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Kiyomi Ruvalcaba, 31, and her mother Julie Nishino, 65, in the kitchen at the Calphalon Culinary Centre (Kevin Van Paassen/The Globe and Mail/Kevin Van Paassen/The Globe and Mail)
Kiyomi Ruvalcaba, 31, and her mother Julie Nishino, 65, in the kitchen at the Calphalon Culinary Centre (Kevin Van Paassen/The Globe and Mail/Kevin Van Paassen/The Globe and Mail)

holiday guide

Time together: a perfect present for the parentals Add to ...

A wiser man once said happy families are all alike. But as it turns out, some happy families are better off during the holiday season than others. Their secret? The kids don’t just expect to be showered with attention and gifts - they actually give first and sometimes even give their precious time. From helping your mother become a better cook to challenging Pops to a Settlers of Catan tourney, there are plenty of ways to avoid the “you don’t spend enough time with us” speech this year. Here are a few starting points on your quest for familial joy this holiday season:

SEND THEM TO A COOKING CLASS

Calphalon Culinary Centre

calphalon.com

416-847-2212

When Kiyomi Ruvalcaba was trying to do something nice for her mother, she knew just the thing.

“My mom has a lot of time to bake for me, my brother, and the in-laws since she is newly retired. She is really good at pastries, but could use some more practice, so I got her to go to a pastry workshop.”

Ms. Ruvalcaba was concerned at first. “Baking is a very serious method of cooking,” she said, and she was worried her mother might take it as a criticism.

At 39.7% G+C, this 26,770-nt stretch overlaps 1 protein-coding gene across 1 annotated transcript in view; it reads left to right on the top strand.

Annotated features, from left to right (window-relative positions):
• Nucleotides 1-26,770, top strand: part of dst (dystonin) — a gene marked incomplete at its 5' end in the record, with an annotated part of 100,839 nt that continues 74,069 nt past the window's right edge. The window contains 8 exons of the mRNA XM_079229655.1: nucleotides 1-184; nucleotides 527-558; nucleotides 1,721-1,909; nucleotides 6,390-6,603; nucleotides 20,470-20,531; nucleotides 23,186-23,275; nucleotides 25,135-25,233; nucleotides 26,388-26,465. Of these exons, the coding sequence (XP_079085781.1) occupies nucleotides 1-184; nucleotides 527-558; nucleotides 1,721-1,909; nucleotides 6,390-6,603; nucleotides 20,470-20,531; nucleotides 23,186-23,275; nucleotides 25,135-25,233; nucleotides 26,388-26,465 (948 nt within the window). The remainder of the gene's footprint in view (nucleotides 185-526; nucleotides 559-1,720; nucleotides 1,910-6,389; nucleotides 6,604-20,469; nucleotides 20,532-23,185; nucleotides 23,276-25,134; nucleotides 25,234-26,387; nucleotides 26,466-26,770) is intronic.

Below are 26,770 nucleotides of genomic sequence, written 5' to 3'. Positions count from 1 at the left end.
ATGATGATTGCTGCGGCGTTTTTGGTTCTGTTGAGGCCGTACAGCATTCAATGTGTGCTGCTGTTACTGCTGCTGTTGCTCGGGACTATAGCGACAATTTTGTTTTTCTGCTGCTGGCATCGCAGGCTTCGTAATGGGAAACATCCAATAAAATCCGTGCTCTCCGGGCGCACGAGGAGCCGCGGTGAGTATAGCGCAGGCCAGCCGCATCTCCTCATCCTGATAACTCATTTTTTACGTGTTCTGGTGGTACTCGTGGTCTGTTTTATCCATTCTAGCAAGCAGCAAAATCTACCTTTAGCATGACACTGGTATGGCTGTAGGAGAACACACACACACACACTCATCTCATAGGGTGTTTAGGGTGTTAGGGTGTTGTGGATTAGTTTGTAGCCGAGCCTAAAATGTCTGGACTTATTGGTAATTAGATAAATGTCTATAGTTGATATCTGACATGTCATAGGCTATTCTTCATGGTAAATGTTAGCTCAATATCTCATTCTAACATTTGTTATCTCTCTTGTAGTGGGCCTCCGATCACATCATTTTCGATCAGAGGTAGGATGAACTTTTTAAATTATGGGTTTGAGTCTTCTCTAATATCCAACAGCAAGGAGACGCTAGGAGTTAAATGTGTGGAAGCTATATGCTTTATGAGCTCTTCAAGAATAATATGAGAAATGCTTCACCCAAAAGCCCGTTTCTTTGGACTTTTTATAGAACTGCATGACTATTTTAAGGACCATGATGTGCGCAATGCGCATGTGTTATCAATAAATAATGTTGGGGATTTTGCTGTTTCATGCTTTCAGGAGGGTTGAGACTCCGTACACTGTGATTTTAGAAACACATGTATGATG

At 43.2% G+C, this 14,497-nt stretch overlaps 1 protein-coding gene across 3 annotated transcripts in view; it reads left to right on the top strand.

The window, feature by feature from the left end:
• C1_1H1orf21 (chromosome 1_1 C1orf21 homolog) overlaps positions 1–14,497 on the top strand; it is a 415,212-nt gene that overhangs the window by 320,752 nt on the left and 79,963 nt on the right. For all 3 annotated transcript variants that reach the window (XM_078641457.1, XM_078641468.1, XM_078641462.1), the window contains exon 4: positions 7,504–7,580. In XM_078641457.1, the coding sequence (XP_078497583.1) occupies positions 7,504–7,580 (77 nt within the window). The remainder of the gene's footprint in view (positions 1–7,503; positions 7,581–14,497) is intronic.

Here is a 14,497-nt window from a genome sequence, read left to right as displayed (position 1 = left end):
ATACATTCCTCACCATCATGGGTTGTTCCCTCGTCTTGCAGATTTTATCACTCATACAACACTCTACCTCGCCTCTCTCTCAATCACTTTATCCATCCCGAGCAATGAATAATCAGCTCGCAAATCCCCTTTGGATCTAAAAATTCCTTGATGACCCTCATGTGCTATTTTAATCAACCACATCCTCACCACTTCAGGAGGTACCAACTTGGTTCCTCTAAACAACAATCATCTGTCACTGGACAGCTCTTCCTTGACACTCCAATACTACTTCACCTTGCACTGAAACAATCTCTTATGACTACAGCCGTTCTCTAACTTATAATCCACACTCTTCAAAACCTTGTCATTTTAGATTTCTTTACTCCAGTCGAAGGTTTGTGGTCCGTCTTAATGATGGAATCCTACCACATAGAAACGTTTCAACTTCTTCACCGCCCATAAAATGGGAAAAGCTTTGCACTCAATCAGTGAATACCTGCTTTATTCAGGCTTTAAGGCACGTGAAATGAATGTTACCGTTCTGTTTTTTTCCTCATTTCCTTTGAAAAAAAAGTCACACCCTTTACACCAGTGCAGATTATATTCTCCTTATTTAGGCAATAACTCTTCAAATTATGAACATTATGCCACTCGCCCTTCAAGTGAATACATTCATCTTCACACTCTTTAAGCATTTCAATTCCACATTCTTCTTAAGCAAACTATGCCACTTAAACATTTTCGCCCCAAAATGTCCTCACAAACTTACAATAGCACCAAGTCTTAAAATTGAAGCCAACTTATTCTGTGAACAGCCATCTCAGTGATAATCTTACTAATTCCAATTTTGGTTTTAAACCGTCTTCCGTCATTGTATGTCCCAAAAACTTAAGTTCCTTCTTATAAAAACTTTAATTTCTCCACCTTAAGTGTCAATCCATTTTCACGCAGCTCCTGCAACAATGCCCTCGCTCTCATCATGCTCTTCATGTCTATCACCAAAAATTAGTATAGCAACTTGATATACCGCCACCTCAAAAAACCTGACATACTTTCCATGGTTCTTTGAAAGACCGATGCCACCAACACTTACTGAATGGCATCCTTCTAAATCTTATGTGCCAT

But this worry turned out to be for naught , since Julie Nishino, Ms. Ruvalcaba’s mother and a former school teacher, was “very happy with the class,” and was particularly proud of the “beautiful cream-puff pastries and the handsome croissants” she got to make at the Calphalon Culinary Centre at King and Spadina.

Listing off her in-class conquests, there is a clear note of playful boastfulness. “The maple walnut pie was my favourite. We did that from scratch. Made the dough and everything. Then we made some chocolate profiteroles, and then there were some tourtières, that’s spelt t-o-u-r…”

Ms. Nishino says the class has made her want to cook more at home, and she hopes to return. Ms. Ruvalcaba is excited for another reason. “It’s a great opportunity to learn a new method or cuisine together. But it’s also great because the profits come to the kids because they get to eat the finished products. It’s a win-win-win.”

Jade Stafford, manager of Calphalon, recommends the hors d'oeuvre class on Dec. 19 for anyone getting ready for a holiday party.

“We make it very easy for people to impress their guests,” Ms. Stafford says.

Calphalon offers both hands-on and demonstration cooking classes. “It’s for everyone. For instance, when my in-laws came, they loved the hands-on style. My husband on the other hand, loves the demonstration cooking classes because he doesn’t have to do any of the work,” she jokes.

According to Ms. Stafford, by the end of the three hours, you can expect to run through four to five recipes, enough to be able to replicate them step-by-step when you go home.



TO HELL WITH HANDS-FREE, GET HANDS-ON

Gardiner Museum

gardinermuseum.on.ca

416-586-8080